Letters July 8: Listen to the new governor general; retribution vs. reconciliation

Let’s hope politicians listen to Mary Simon

Mary Simon’s appointment as Governor General is a first-rate appointment, yes, and overdue.

However, one hopes this time that Simon behaves as the Queen’s representative should in current circumstances — actively and forcefully performing the role of monarchy to “advise, consent, and (perhaps, most importantly) warn.”

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She certainly has better qualifications than any of the politicians.

Of course, we will still be dependent on the politicians listening and understanding — a trait somewhat uncommon these days.

Roger Love

Doing wrong things will not help anything

The atrocities that happened in the residential school system were things that many Canadians still have trouble accepting could have happened in this country; but they did, they were real, and they were flat-out wrong.

The attacks on statues and churches may be bringing a brief moment of revenge and satisfaction to the ­perpetrators, but destroying anyone else’s property, for any reason, is wrong.

In the world of mathematics, two negative numbers equal a positive number. But in the world of human ethics and respect for others, two wrongs will never make anything right.

Doing wrong things is not going to reconcile anything, and it is definitely not the way to go forward with building a ­better country of inclusion for all of us.

Richard Silver

What if the roles were reversed?

I have finished reading the numerous ­letters to the editor, bemoaning the vandalism to the many statues in our city.

While I am definitely not in favour of vandalism of any sort, I must wonder if the situation was reversed and the white population of Victoria and surrounding areas was the minority, what the prevailing attitudes would be.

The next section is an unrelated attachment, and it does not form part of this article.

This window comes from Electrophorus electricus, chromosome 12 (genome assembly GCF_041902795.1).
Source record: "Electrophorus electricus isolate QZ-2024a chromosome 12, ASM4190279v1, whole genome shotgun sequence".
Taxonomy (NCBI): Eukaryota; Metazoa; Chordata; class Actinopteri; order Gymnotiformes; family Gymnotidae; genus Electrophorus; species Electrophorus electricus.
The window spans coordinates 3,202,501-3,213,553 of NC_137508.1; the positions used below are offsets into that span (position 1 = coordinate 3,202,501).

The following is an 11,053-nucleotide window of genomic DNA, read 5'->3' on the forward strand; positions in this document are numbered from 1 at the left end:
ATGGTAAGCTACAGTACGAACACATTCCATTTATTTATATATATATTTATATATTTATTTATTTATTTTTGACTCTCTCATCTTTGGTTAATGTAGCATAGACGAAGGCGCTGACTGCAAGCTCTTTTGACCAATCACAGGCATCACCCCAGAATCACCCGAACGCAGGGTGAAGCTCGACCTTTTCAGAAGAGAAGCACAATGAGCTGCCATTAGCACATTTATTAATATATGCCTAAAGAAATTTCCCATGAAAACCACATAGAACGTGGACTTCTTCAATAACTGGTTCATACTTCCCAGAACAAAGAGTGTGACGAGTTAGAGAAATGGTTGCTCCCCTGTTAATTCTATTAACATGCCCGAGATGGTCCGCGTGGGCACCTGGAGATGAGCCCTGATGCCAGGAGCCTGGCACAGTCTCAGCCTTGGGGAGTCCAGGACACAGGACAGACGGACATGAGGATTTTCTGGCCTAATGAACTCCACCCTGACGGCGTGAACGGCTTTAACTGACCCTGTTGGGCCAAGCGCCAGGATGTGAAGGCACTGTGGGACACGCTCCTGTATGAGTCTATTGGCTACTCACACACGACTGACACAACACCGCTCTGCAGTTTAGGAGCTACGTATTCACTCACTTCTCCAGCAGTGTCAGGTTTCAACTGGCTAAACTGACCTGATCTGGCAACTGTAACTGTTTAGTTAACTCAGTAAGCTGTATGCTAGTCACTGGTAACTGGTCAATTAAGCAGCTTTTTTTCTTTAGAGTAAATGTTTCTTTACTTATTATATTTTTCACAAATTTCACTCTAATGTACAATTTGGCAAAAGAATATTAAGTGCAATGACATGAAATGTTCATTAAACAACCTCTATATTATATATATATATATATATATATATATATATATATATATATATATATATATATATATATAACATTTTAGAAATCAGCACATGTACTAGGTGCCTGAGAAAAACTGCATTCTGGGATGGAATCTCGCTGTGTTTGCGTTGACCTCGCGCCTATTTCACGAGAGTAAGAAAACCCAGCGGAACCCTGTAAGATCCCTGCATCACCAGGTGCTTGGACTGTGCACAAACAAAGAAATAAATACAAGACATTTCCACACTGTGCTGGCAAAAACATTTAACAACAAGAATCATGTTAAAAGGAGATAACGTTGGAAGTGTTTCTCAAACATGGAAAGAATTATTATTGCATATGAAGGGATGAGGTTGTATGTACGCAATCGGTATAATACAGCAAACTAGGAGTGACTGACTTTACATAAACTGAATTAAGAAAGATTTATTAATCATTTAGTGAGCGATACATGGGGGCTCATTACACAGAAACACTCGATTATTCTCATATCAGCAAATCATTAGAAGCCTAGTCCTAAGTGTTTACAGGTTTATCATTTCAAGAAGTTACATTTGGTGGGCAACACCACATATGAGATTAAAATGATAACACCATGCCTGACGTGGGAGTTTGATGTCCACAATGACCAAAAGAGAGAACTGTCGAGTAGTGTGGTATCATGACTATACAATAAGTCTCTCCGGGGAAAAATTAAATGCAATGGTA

What if we were here first and had established a society over the centuries, completely in tune with nature, only to have it invaded by peoples we did not know or understand? What if it was us, who were subjected to diseases that ­decimated our peoples?

What if it was us, who were issued blankets laden with smallpox in an effort to wipe out the remaining pockets of the population?

What if, when that failed, a strange “religious” group came along and tried to assimilate us and wipe out our culture?

And what if, when that failed, the ruling invaders stole our children, forced them to learn a new language and culture? And when they did not, abused them in every hideously possible way and then denied any knowledge of the missing?

Perhaps we should walk a mile or 10 in their shoes and try to understand the terrible indignities (to put it mildly) that the Indigenous people of the area and all of Canada have suffered.

We might be whistling a different tune.

Jay Bowles
Fourth-generation white Victorian

An eye for an eye: Where does it lead?

Burning totem poles and churches, toppling statues and other crimes make me think of this saying, commonly attributed to Gandhi:

“An eye for an eye only ends up making the whole world blind.”

Barry Jensen
Brentwood Bay

Apology is needed before we can heal

Re: “Not much leadership, plenty of ignorance, and a touch of anarchy,” letters, July 6.

I am surprised that there was no reflection on what triggered all that we have been witnessing — why there has been vandalism, violence, burning of churches and toppling of statues.